Every fall, nights grow longer and trees transform into bare skeletons. The witching hour brings eerie sounds from unknown creatures. But Mecklenburg County Park and Recreation nature centers are dispelling myths about nocturnal species and things that go bump in the night.
What do you know about the county’s native creatures that roam in the dark? Let’s look at four often-misunderstood species spotted at night.
Did you spot a bat on an early morning or twilight walk? Don’t worry, you won’t find Dracula in his winged form here.
It’s not the animal blood-drinking vampire bat of Mexico and Central and South America. You likely spotted one of the several bat species that make their home in Mecklenburg County. It could be the big big brown bat, the evening bat, the hoary bat, the red bat, the silver-haired bat, the tricolored bat or even the endangered gray bat. Local species feed on insects and agricultural pests. They even spread pollen and seeds for plant reproduction. These traits make them crucial to a healthy ecosystem.
No, that raccoon isn’t wearing a Halloween mask. But it may behave like a bandit. Healthy raccoons are intelligent and adaptable — able to sneak a midnight snack from your garbage.
Often dwelling near water in bottomland forests, hardwood swamps and marshes, raccoons eat fish, insects, berries, nuts, worms, shellfish, birds and eggs. Active at night, they rely on their sense of touch to find food they can’t see. However, it’s possible to see them during the day as well. Urbanized areas like much of Mecklenburg County provide ample food sources for raccoons and few predators. Therefore, to avoid conflicts with raccoons, ensure your yard is free of unnatural food sources and secure your garbage.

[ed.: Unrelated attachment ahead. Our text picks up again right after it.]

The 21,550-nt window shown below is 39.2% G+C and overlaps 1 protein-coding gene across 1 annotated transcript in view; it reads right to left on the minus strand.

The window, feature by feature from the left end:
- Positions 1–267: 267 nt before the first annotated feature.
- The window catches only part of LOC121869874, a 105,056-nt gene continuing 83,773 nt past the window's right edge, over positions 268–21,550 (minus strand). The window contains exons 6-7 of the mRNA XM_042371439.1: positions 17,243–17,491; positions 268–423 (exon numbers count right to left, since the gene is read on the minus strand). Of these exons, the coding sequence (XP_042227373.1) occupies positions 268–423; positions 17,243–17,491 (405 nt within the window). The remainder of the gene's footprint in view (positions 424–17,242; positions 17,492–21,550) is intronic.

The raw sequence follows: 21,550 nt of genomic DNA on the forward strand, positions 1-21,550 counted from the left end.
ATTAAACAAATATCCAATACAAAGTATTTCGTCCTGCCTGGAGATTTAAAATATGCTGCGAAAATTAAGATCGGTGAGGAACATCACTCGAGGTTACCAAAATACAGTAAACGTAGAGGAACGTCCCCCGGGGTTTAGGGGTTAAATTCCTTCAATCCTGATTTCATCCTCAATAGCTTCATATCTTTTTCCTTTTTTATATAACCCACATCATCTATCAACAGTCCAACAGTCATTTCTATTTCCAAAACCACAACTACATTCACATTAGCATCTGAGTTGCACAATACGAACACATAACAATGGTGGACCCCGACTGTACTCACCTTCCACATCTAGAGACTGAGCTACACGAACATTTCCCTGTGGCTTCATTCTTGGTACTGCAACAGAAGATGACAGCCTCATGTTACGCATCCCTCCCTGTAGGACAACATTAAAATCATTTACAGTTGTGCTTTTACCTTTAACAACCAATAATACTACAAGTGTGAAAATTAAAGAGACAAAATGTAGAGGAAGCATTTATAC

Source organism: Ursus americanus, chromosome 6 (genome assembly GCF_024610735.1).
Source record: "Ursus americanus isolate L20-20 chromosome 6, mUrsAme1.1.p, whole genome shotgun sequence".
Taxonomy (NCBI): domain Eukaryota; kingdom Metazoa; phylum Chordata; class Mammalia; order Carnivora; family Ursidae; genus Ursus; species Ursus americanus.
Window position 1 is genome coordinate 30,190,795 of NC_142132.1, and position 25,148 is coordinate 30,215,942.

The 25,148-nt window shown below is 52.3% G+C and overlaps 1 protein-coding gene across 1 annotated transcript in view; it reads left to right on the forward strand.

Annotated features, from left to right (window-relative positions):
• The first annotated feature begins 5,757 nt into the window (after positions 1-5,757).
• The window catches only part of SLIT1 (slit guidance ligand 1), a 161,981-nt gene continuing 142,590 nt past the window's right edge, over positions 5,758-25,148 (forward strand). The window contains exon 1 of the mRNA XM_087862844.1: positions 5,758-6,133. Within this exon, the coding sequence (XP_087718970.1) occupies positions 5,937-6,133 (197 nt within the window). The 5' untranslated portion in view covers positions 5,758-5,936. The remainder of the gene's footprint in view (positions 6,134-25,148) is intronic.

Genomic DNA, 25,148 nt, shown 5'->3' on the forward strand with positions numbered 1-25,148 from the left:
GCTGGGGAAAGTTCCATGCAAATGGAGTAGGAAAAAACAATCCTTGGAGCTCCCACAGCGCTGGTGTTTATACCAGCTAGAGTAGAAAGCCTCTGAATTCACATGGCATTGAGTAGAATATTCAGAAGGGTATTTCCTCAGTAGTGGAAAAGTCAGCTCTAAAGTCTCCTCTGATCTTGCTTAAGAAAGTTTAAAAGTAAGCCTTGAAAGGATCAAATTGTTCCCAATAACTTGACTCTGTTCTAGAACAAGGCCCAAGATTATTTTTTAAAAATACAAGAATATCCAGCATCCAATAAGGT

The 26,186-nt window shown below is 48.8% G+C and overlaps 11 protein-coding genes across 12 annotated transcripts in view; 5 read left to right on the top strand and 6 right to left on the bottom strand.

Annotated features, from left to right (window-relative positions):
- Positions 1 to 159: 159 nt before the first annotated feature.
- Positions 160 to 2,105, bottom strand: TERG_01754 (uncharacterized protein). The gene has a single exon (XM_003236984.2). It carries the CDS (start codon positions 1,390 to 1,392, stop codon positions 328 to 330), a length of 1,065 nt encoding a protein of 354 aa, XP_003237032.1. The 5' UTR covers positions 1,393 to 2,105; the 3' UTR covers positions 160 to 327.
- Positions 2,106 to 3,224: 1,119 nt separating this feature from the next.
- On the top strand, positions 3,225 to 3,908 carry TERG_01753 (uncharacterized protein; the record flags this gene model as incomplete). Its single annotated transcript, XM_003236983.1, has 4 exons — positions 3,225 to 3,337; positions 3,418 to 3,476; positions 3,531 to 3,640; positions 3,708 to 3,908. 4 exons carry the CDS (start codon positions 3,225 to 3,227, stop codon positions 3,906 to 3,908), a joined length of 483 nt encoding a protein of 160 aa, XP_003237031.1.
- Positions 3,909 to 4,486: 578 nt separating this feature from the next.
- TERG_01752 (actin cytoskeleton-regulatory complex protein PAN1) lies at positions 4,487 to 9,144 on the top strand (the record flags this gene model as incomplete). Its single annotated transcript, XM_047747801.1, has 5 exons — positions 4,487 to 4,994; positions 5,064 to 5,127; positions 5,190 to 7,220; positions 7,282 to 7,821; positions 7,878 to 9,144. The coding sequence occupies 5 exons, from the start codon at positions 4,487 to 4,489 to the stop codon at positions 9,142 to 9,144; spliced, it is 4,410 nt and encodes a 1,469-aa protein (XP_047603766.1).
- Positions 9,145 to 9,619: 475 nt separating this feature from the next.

Raccoons that are acting sick or are abnormally active during the day may have rabies. Mecklenburg County Public Health has tips for protecting yourself from rabies.
The real living dead, this native marsupial inspired the idiom “playing possum.” It defends itself in the face of a predator by flopping over, letting its tongue hang out, and emitting a terrible odor.
But, opossums also hiss and bare their 50(!) teeth when threatened. This behavior, and their unusual appearance — once described as having the head of a pig, the tail of a rat, and the size of a cat with baggage under her belly — has given the species an undue reputation for aggressiveness.
Like bats, the misunderstood, nocturnal opossum benefits the ecosystem by eating pests. It feeds on ticks, cockroaches, snails, slugs, snakes, rats and mice. Additionally, like raccoons, it will make a meal of garbage. So make sure your garbage containers are secure.
The nocturnal corn snake will spend its day hiding under logs or dead trees, or in rodent burrows. It’s often found on roads at night. When alarmed, the snake will usually try to escape, but it may strike out if cornered.
Corn snakes are constrictors. They kill their prey — rodents, small mammals, birds and eggs — by squeezing. Corn snake predators include hawks, carnivorous mammals and other snakes.
Is that a werewolf howling at the full moon?
You’re not likely to find that mythical animal in Mecklenburg County. Instead, you may be hearing the twilight howls of its smaller cousin, the coyote. Coyotes are crepuscular: active at dawn and dusk. They howl to locate pack members, distract threats away from their dens, and establish territory. Their howls have a hollow tone that makes a pair of coyotes sound like a larger group and seem closer than they are.
Coyotes sometimes prey on domestic pets, but they generally steer clear of humans. They are also a predator of native white-tail deer. In urban and suburban areas like Mecklenburg County, where coyotes are less common, the deer population can grow to unhealthy levels.